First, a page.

Hanging Lake

Rating: 
Round Trip Distance: 3 miles
Difficulty: Strenuous
Elevation: 6143 - 7251 feet
Cellphone: 0-2 bars
Usage: Hiking only
Time: 3 hrs. 30 mins.
Facilities: Flush toilet
Trailhead: Hanging Lake Rest Area
Fee: none
Attractions: Scenic canyon and unique mountain lake.
 

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The Hanging Lake Trail is located 90 east of Grand Junction, Colorado on Interstate 70 in Glenwood Canyon. The trail provides access to one of the most scenic lakes in all of North America. The 1.2 mile trail climbs steeply from the Colorado River more than 1100 feet to Hanging Lake and Bridal Veil Falls. While Hanging Lake is visited by thousands of people of all ages every year some of the sections require special care to negotiate. Portions of the trail can be very slippery from water and loose rocks.


The Hanging Lake Rest Area is about 1/2 mile from the trailhead. Access to the rest area is only available to east bound traffic on I70 and the exit only allows west bound travel. If you are coming to Hanging Lake from the east, or wish to continue east on I70 after leaving, you can drive to the Grizzly Creek rest area, a couple of miles west of Hanging Lake, to turn around.


A bike path that extends the entire 12.5 mile length of Glenwood Canyon will take you along the Colorado River from the rest area to the trailhead. There is a large set of bike racks at the trailhead and several picnic tables next to the stream. Many, many people combine a hike up to Hanging Lake with a bicycle ride along the river.


After leaving the smooth and level bike path the rugged trail begins climbing steeply. The trail is well established as far as route finding goes but some sections are very rocky with an occasional protruding tree root and get a little tricky to get good footing. A sturdy pair of shoes will easily beat out a pair of flip flops.


A half dozen bridges keep you dry at the places the trail crosses the stream. There are plenty of places where you can sit and relax to catch your breath and take in the beauty of the surroundings.


The riparian environment provides plenty of moisture for the lush vegetation which includes ferns, choke cherries and even wild grapes.


This old log shelter helps to add to the storybook feeling of the canyon. Who knows whether a troll lurks under one of the bridges or a sprite or fairy will pop out from under a log.


Part of the recent renovations was to replace the old welded pipes with a new sturdy railing. This steep section of the trail climbing up the rocky cliff that leads to the lake requires you to step up several feet at a time in places. The railing comes in very handy to aid the climb and help keep you right side up.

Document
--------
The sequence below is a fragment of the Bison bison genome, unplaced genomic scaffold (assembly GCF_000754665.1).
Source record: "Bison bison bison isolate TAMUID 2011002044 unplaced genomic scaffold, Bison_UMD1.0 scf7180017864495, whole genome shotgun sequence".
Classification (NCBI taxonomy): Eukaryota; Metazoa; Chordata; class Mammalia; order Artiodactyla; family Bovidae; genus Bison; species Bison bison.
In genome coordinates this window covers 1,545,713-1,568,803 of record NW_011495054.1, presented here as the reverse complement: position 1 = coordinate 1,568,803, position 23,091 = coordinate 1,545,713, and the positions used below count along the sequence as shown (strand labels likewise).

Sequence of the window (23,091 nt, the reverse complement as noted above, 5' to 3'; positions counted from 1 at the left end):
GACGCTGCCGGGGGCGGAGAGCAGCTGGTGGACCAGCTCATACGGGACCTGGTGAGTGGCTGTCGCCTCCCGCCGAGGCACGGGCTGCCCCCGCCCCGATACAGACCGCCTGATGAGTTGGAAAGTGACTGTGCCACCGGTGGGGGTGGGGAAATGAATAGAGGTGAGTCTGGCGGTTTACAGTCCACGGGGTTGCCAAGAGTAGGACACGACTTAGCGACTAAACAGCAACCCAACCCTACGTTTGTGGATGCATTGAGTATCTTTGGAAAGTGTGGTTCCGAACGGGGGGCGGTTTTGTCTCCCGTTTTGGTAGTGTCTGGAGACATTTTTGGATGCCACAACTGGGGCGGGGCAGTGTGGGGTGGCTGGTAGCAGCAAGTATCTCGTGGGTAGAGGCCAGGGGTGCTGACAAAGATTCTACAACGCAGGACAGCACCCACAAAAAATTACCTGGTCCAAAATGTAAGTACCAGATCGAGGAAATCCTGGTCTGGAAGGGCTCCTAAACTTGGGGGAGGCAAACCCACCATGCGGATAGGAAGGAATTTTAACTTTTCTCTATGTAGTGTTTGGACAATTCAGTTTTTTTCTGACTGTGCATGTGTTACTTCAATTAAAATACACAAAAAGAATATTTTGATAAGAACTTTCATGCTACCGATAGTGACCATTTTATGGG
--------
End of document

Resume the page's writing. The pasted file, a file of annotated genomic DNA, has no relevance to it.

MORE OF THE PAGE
Another of the improvements is the new boardwalk and benches made from treated lumber. The boardwalk provides a place to walk without causing damage to the fragile ground around the lake.


The crystal clear waters of Hanging Lake offer an unimpeded view of the travertine basin that makes up the bed of the lake. The falls that feed into the lake are aptly named Bridal Veil Falls. The water spreads out into a thin sheet  as it gently spills over the mineral covered cliffs. The long fallen tree laying across the middle of the lake has been there at least 20 years that I know of. Like the other trees that have come to rest along the edges it appears that it is right where it should be. Most visitors will want to plan at least 30 minutes or more just to relax and enjoy the atmosphere around Hanging Lake.


With only a little more effort you can hike another 100 yards or so to see where the water comes from that feeds into Hanging Lake. Its called Spouting Rock and every bit of water is coming right out of the mountain.


As though Hanging Lake didn't provide enough for your eyes to feast upon the view back down the canyon is simply awe inspiring. The towering cliffs up to 2,000 feet high are made of a sedimentary rock called The Conglomerate of Canyon Creek. The colorful rocky cliffs provide a delightful contrast to the flora that clings to their sides.


This is what the precipitous trail looks like as you start back down the mountain. I guess it's kind of a 'go slow' and 'take care' spot. I've seen people of all ages and abilities hiking the trail. I thought about labeling the difficulty as moderate but the sign at the bottom has it as strenuous so I decided to go with that. The trail does have its technical spots that require a little care.


The Glenwood Springs Fire Department and Search and Rescue were carrying an apparent octogenarian gentleman down on a stretcher. I don't know what the degree of his injuries were but he seemed to be doing fine and we didn't see any blood. With the Hanging Lake trail being so easy to access, sitting close to the interstate, and being such a famous world class hiking experience it seductively draws the casual, inexperienced and sometimes even frail to venture up its path. I think it is wonderful that such an experience is an option for everyone to consider but it does occasionally catch a poor soul off guard and a rescue is needed. There is no cellphone service at all on the trail. I was able to send and receive text messages on my Blackberry from the lake. Whoever called Search and Rescue had to go back to the rest area to do so. I was carrying my SPOT and could have summoned help at most places within the canyon but there were a few places where it couldn't find a satellite.


We met people from all around the country and from around the globe while we were hiking. I am curious how they all knew of the hike. There isn't a big sign along the interstate that says 'you gotta see this'. But if you would like to see it for yourself then all you have to do is take a drive to Glenwood Canyon and 'Take a hike'.